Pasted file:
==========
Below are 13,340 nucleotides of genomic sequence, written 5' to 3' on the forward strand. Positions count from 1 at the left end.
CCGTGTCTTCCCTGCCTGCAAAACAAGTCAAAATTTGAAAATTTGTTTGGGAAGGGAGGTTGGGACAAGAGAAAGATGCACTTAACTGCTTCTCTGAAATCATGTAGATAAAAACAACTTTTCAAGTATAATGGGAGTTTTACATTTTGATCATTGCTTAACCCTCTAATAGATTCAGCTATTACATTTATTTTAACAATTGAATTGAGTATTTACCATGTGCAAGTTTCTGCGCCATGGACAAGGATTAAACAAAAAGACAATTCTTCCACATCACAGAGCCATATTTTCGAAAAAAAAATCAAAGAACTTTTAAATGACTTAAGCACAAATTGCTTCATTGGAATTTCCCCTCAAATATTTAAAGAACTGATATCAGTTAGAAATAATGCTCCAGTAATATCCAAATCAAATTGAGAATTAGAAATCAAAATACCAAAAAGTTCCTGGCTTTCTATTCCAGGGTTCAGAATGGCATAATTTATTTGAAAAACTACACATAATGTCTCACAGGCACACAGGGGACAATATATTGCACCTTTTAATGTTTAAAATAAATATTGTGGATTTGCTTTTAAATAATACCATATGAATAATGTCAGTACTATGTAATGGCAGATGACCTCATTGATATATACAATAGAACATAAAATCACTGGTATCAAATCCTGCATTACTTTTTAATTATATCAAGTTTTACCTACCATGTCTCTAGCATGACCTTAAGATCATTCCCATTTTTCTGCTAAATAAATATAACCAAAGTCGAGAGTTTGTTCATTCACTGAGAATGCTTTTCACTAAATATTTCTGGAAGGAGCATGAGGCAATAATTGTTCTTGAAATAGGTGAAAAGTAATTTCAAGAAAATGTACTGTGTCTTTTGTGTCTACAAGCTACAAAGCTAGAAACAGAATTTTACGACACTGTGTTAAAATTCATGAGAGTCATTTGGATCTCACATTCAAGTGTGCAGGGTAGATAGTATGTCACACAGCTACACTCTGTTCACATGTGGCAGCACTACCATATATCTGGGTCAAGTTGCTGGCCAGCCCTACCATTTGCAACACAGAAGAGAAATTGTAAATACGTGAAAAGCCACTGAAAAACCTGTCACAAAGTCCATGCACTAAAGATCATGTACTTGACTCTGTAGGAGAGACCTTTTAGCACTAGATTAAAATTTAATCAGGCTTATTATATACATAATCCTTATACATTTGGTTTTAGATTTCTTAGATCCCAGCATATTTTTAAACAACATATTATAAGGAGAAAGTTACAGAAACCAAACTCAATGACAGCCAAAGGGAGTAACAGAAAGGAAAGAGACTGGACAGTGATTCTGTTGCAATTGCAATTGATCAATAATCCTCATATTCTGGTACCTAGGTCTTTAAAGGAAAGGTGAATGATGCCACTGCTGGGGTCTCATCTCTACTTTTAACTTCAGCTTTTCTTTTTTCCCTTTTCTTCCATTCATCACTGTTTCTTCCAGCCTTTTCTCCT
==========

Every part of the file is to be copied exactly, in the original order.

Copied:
Below are 13,340 nucleotides of genomic sequence, written 5' to 3' on the forward strand. Positions count from 1 at the left end.
CCGTGTCTTCCCTGCCTGCAAAACAAGTCAAAATTTGAAAATTTGTTTGGGAAGGGAGGTTGGGACAAGAGAAAGATGCACTTAACTGCTTCTCTGAAATCATGTAGATAAAAACAACTTTTCAAGTATAATGGGAGTTTTACATTTTGATCATTGCTTAACCCTCTAATAGATTCAGCTATTACATTTATTTTAACAATTGAATTGAGTATTTACCATGTGCAAGTTTCTGCGCCATGGACAAGGATTAAACAAAAAGACAATTCTTCCACATCACAGAGCCATATTTTCGAAAAAAAAATCAAAGAACTTTTAAATGACTTAAGCACAAATTGCTTCATTGGAATTTCCCCTCAAATATTTAAAGAACTGATATCAGTTAGAAATAATGCTCCAGTAATATCCAAATCAAATTGAGAATTAGAAATCAAAATACCAAAAAGTTCCTGGCTTTCTATTCCAGGGTTCAGAATGGCATAATTTATTTGAAAAACTACACATAATGTCTCACAGGCACACAGGGGACAATATATTGCACCTTTTAATGTTTAAAATAAATATTGTGGATTTGCTTTTAAATAATACCATATGAATAATGTCAGTACTATGTAATGGCAGATGACCTCATTGATATATACAATAGAACATAAAATCACTGGTATCAAATCCTGCATTACTTTTTAATTATATCAAGTTTTACCTACCATGTCTCTAGCATGACCTTAAGATCATTCCCATTTTTCTGCTAAATAAATATAACCAAAGTCGAGAGTTTGTTCATTCACTGAGAATGCTTTTCACTAAATATTTCTGGAAGGAGCATGAGGCAATAATTGTTCTTGAAATAGGTGAAAAGTAATTTCAAGAAAATGTACTGTGTCTTTTGTGTCTACAAGCTACAAAGCTAGAAACAGAATTTTACGACACTGTGTTAAAATTCATGAGAGTCATTTGGATCTCACATTCAAGTGTGCAGGGTAGATAGTATGTCACACAGCTACACTCTGTTCACATGTGGCAGCACTACCATATATCTGGGTCAAGTTGCTGGCCAGCCCTACCATTTGCAACACAGAAGAGAAATTGTAAATACGTGAAAAGCCACTGAAAAACCTGTCACAAAGTCCATGCACTAAAGATCATGTACTTGACTCTGTAGGAGAGACCTTTTAGCACTAGATTAAAATTTAATCAGGCTTATTATATACATAATCCTTATACATTTGGTTTTAGATTTCTTAGATCCCAGCATATTTTTAAACAACATATTATAAGGAGAAAGTTACAGAAACCAAACTCAATGACAGCCAAAGGGAGTAACAGAAAGGAAAGAGACTGGACAGTGATTCTGTTGCAATTGCAATTGATCAATAATCCTCATATTCTGGTACCTAGGTCTTTAAAGGAAAGGTGAATGATGCCACTGCTGGGGTCTCATCTCTACTTTTAACTTCAGCTTTTCTTTTTTCCCTTTTCTTCCATTCATCACTGTTTCTTCCAGCCTTTTCTCCT